YEAR FORMED: 1997
HOME TOWN: New York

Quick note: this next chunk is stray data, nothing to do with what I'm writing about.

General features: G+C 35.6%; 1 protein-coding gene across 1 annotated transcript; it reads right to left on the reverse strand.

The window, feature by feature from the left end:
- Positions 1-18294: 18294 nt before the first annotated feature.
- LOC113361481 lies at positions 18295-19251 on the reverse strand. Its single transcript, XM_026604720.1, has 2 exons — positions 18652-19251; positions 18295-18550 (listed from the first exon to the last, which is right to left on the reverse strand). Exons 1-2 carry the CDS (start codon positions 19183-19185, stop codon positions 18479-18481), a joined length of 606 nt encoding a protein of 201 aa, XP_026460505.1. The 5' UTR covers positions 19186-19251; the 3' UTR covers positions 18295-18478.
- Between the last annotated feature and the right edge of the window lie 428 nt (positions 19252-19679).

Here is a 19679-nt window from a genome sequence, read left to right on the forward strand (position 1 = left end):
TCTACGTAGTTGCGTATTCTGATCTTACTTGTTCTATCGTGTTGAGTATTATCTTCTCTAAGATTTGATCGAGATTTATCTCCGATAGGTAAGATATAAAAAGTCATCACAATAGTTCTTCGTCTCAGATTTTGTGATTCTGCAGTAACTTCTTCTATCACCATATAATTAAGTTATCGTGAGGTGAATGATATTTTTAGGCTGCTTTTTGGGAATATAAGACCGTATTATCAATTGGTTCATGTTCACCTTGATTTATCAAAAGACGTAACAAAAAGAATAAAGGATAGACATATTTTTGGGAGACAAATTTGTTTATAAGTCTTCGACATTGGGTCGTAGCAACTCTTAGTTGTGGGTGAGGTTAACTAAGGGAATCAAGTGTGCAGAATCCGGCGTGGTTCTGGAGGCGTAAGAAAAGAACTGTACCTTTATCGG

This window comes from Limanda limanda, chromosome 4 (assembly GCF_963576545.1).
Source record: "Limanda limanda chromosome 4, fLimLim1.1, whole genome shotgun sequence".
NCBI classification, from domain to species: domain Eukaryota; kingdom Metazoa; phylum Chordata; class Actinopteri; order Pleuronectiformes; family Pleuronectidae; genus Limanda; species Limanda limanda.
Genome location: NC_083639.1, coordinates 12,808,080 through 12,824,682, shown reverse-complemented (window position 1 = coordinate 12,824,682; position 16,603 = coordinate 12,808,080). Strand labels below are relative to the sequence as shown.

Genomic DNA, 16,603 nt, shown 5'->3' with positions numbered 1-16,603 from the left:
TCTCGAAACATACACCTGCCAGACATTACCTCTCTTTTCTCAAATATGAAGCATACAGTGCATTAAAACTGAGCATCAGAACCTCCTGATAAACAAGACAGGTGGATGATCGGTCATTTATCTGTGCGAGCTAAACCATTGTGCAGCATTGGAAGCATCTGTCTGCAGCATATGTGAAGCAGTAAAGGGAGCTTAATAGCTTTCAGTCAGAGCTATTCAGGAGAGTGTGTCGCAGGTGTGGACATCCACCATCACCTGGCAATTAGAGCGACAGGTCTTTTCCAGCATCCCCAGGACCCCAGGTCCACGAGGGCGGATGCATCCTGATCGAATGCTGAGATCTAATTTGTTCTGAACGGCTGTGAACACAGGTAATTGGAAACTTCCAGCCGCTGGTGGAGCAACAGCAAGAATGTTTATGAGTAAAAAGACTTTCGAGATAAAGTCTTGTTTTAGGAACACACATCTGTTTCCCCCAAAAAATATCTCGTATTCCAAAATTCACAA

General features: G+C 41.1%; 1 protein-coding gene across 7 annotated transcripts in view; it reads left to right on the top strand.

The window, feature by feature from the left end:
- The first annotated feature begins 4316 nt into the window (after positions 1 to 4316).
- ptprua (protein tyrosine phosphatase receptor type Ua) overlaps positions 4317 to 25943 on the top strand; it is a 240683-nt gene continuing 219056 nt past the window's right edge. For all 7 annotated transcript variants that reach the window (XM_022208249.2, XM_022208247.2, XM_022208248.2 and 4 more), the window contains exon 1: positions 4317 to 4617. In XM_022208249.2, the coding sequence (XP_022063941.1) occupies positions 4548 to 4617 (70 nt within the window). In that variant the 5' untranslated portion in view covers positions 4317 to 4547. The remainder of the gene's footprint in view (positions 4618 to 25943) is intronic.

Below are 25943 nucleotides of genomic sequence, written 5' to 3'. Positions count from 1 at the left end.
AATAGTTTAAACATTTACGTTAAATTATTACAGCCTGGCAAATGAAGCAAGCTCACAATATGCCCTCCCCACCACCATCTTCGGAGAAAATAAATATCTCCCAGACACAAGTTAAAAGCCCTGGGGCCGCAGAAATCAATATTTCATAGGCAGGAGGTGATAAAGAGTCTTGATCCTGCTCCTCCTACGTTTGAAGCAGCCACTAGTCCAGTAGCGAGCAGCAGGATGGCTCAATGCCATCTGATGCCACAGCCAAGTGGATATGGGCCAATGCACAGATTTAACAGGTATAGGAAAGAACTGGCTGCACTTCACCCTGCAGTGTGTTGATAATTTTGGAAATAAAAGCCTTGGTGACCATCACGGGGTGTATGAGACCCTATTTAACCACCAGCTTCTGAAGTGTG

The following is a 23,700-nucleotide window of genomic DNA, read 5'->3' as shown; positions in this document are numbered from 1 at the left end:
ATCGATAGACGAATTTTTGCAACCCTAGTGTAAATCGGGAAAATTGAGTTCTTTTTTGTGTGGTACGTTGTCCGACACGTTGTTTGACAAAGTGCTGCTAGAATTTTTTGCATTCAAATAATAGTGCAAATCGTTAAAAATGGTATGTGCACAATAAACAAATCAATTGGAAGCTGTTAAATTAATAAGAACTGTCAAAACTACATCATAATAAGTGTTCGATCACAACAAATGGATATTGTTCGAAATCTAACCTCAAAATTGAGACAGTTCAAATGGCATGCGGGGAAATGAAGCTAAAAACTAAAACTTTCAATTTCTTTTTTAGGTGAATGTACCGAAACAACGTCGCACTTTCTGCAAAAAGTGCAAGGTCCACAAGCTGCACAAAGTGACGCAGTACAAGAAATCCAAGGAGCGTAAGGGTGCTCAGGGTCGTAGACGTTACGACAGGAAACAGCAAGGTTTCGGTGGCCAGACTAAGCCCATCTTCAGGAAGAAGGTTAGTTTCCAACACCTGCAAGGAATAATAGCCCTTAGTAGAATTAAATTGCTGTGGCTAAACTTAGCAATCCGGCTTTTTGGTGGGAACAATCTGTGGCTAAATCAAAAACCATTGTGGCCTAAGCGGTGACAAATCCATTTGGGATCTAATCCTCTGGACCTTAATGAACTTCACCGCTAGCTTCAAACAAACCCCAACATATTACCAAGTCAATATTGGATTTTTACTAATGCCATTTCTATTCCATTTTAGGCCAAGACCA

Remember the thrill you felt when you first heard "Planet Rock", saw a b-boy do a head-spin, or heard a turntablist re-cut your favorite song? The three man turntablist squadron, the X-ecutioners, do. And their second album, "Built From Scratch", is the X-ecutioners heartfelt tribute to hip-hop's enduring power. It's a reminder of the way hip-hop's uncorked creativity has reinvigorated every musical genre from rock to pop. While the record industry continues to turn out narrow, niche-oriented "product", the X-ecutioners offer the no-barriers thinking that made hip-hop such a breath of fresh air in the first place. There are cutting-edge collaborations with everyone from Linkin Park to Tom Tom Club, DJ Premier to Dan the Automator, the Beat Junkies to the Triple Threat DJs (Shortkut, Apollo, and Vinroc), M.O.P. and Kool G Rap to Large Professor and Pharaohe Monche. And then there are mind-blowing 21st century turntablized updates of classics like "Marley Scratch" and "Play That Beat Mr. DJ". It's a record of the future animated by the spirit of hip-hop's glorious past. As X-ecutioner DJ Rob Swift puts it, "People now are making music with a narrow scope in mind like, I want my scratches to only be understood by other DJs, or I have to sell platinum, or yo, my shit has to be underground. People are really limiting themselves as far as what they do musically. Where did all these rules come from?" "We're trying not to be exclusive, but inclusive," he adds. "That's the beauty of hip-hop, it doesn't set parameters." The X-ecutioners began in 1988 as the X-Men, a New York DJ crew dedicated to dethroning the then-reigning DJs. In short order, they not only succeeded, they went on to claim countless titles on a national and world level, perfecting deck techniques such as beat-juggling with an unparalleled level of crowd-pleasing showmanship. To their titles, including Roc Raida's honor of being dubbed "Grandmaster" by DJ pioneers Kool Herc, DST and Grand Wizard Theodore, they began adding numerous scratch and production credits on jazz and experimental albums, as well as many of the most heralded hip-hop sides ever. By 1997, the X-Men renamed themselves the X-ecutioners and released the critically acclaimed album "X-Pressions" on Asphodel Records. Their innovations were recognized in invitations to perform at international jazz festivals, The Rock-N-Roll Hall of Fame and the Lincoln Center (which one mainstream critic said made him develop "a respect for the musicality, imagination, and sheer hand-ear coordination involved"), and on shows such as "Saturday Night Live" and the MTV Music Awards. Rob Swift recently appeared on a Gap commercial with DJ Shortkut. They began work on "Built From Scratch" in 2000, with the idea of representing hip-hop's historical depth and stylistic breadth. They recorded "It's Goin' Down" with mutual admirers Linkin Park, then appeared in a devastating performance with them at the MTV music Awards. "We heard Hybrid Theory and just fell in love with it," says Rob Swift, "It was kind of like a no-brainer, like yo let's do it." They also resurrected turntablist classics Whiz Kid's "Play That Beat Mr. DJ" (with Fatman Scoop) and Marley Marl's "Marley Scratch" (appearing here as "X-ecutioners Scratch"). "That is our way to say thanks to those pioneers of the 80s, like Marley Marl and Whiz Kid, because if it wasn't for their influence, who knows what we'd be doing now? And at the same time, we wanted to expose the new wave of DJs and the new wave of the hip-hop generation to what music was like back then, but just give it a present feel so that people could latch on to it and identify with it," he says. And they hit the studio to remake one of the biggest hip-hop classics of all time, the Tom Tom Club's "Genius of Love". "A lot of the songs that were covers of "Genius of Love" were kind of singing oriented or rapping oriented. We wanted to do a DJ oriented version," he says. But the record also gives shape to the future funk, featuring bleeding-edge turntablism on tracks like "X-ecutioners (Theme) Song" (with Dan the Automator) "A Journey Into Sound" (featuring beat-boxing champion Kenny Muhammad) and "X-ecution of a Bum Rush" and certifiable bangers from M.O.P. ("Let It Bang"), Monche, Xzibit, Inspectah Dek and Madskillz ("Y'all Know The Name"), Kool G Rap and the late Big Pun ("Dramacide"), Everlast ("B-Boy Punk Rock 2001"), and DJ Premier ("Premier's X-ecution"). When the music industry once disrespected the art of turntablism, the X-ecutioners kept banging on the door. The fruit of those struggles is now reflected in "Built From Scratch", a record that reaches out of the DJ underground to make a statement about hip-hop's enduring influence. "As an artist, if you want to have longevity, you have to figure out ways of reinventing yourself and what you do. Don't limit yourself to what you think people are expecting," says Rob Swift. "If we continue to do that, I see the future as being really interesting."